Mojito: Did pirates really invent the delicious cocktail?

Pirates, slaves, or a famous local bar; who really invented the delicious Mojito and how to prepare the authentic Cuban cocktail?

A rum base perfectly blended with a mixture of sugar, lime juice, soda, yerbabuena (spearmint), and some ice is the perfect refreshment to ease the heat and start a party. The traditional mojito has become an iconic cocktail all over the world and has even inspired different flavored versions.

But just as interesting as Mojitos are in its flavors, its origin story seems to be even more intriguing. Common lore tells us this drink was invented by pirates and though the image of pirates enjoying a delicious Mojito on the decks of their ships is absolutely appealing, many have deemed this version as myth. So what’s the real origin of the original Cuban Mojito?


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Origins of the Mojito

A Refreshment Fit for Pirates

The most popular theory is that pirates in the Caribbean invented the iconic mojito. Not only that, the theory claims it was no other than the infamous Sir Francis Drake, Queen Elizabeth I’s favorite pirate. Legend has it, Drake landed in Havana, Cuba intending to plunder the city and retrieve the gold, unfortunately for him, it was a failed mission; however, lucky for us, something good came out of it, yes you got it, the Mojito.


After long months overseas, Drake’s crew got dysentery and scurvy, looking for remedies to cure his crew (and himself) he sent a group of healthy pirates to the land to seek some medicine. Natives gave them the ingredients which included, cane aguardiente (spirit), sugar, mint leaves, and limes. The way Drake concocted the beverage didn’t only cure his crew (though now it’s known it was the limes that did so) but also resulted in a delicious refreshment. One Mojito a day keeps scurvy away!

The drink was popularized on the island and eventually got named “El Draque” in honor of Drake.


A Slave Spell

Another theory claims that it was African slaves the ones that came up with the cocktail. According to this theory, slaves that were working on the sugar cane fields used to mix the aguardiente produced with the canes and mix it with sugar to make it a bit sweeter. Given that lemons were quite common in the region, eventually, they added them to the mix.

This theory, unlike Drake’s, mentions why the beverage was named Mojito. The word ‘mojo,’ in their native language, meant “to cast a spell” or “to place a little spell,” this was due to the inebriating effect the drink produced. However, Mojito specialists disagree with this version claiming that the name comes from the Spanish word ‘mojadito,’ meaning “little wet,” or ‘mojo’ which is a Cuban lime-based seasoning.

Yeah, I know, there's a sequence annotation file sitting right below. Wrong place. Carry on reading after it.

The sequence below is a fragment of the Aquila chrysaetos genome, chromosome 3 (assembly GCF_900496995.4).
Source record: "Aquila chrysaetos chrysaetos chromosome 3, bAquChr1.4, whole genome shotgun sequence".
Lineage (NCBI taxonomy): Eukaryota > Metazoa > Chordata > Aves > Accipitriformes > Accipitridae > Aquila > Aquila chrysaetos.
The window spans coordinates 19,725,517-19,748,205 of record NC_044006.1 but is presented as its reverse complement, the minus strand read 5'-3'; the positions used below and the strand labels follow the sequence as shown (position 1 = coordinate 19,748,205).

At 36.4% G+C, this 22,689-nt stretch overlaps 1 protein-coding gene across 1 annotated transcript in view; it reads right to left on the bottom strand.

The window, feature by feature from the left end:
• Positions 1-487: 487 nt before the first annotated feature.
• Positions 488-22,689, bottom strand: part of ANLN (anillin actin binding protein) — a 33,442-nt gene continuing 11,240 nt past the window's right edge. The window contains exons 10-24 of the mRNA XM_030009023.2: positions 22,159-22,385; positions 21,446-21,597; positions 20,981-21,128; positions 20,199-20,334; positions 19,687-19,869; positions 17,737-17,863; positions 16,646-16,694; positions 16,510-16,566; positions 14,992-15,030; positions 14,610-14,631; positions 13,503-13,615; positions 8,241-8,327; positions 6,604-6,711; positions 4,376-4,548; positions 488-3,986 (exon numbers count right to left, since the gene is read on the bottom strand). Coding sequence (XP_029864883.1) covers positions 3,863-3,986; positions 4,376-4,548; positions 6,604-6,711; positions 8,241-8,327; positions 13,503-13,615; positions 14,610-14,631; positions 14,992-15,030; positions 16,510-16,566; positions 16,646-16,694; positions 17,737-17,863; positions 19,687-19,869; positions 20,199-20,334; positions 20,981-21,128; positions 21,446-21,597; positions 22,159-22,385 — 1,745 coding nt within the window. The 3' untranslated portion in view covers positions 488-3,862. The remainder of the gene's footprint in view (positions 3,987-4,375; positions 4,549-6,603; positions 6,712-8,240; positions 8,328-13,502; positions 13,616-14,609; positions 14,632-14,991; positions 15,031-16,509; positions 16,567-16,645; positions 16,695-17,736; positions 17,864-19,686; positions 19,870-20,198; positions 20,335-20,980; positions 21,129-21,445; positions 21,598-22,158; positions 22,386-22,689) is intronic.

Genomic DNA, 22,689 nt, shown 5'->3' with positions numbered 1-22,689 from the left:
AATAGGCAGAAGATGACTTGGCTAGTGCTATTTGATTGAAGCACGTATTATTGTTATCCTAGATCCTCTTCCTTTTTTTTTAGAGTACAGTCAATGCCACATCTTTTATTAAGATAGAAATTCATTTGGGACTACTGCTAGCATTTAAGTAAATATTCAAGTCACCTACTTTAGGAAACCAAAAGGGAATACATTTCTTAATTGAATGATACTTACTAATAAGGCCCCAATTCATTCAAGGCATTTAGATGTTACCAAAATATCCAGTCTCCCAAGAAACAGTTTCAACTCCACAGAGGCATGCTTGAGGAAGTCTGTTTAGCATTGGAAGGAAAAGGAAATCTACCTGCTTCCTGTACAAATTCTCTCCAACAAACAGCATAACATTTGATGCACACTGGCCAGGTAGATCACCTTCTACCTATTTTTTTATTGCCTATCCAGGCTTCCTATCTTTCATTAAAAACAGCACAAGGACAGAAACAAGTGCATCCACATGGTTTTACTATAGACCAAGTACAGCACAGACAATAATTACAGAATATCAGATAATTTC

A Signature Drink

Last but not least, we have the more modern theory of them all, and that is that the drink was simply invented by a famous local bar (with franchises all over the world now) La Bodeguita del Medio. This version isn’t as interesting as the previous ones since the owners argue that their bartenders were simply experimenting and came out with the drink. Now what makes it interesting is that it was no other than the acclaimed author Ernest Hemingway, the one who popularized it in the US, being his ultimate favorite cocktail from La Bodeguita. Eventually, the Mojito became the bar’s signature drink and the rest is history.

Also in the same branding nature of theories, is that the famous rum company Bacardi, founded in the mid 19th century, came up with the idea of the Mojito and branded it as a modern cocktail that could be made at home. Similar to what happened with Margaritas, the idea of being able to create a fancy cocktail drink at home was a huge success.


How to Prepare an Authentic Cuban Mojito?

So, now that you know the story, or better said, the different possible theories around the origins of the Mojito, don’t you want to know how to prepare an authentic one? Here’s how.


1 teaspoon of sugar / 1/2 lime / 3 sprigs of yerbabuena (spearmint) / 1/4 cups of white rum / 1 cups of soda / 1 cup of crushed ice / 1 wedge of lime


How to:

In the glass of your preference, add the teaspoon of sugar, squeeze the juice of a quarter of a lime juice and drop the remaining wedge. Add 2 sprigs of spearmint and with the help of a muddler, mash the ingredients in the bottom of the glass. Add ice and pour the rum and the soda. Mix everything and garnish with a wedge of lime and a spearmint leaf.

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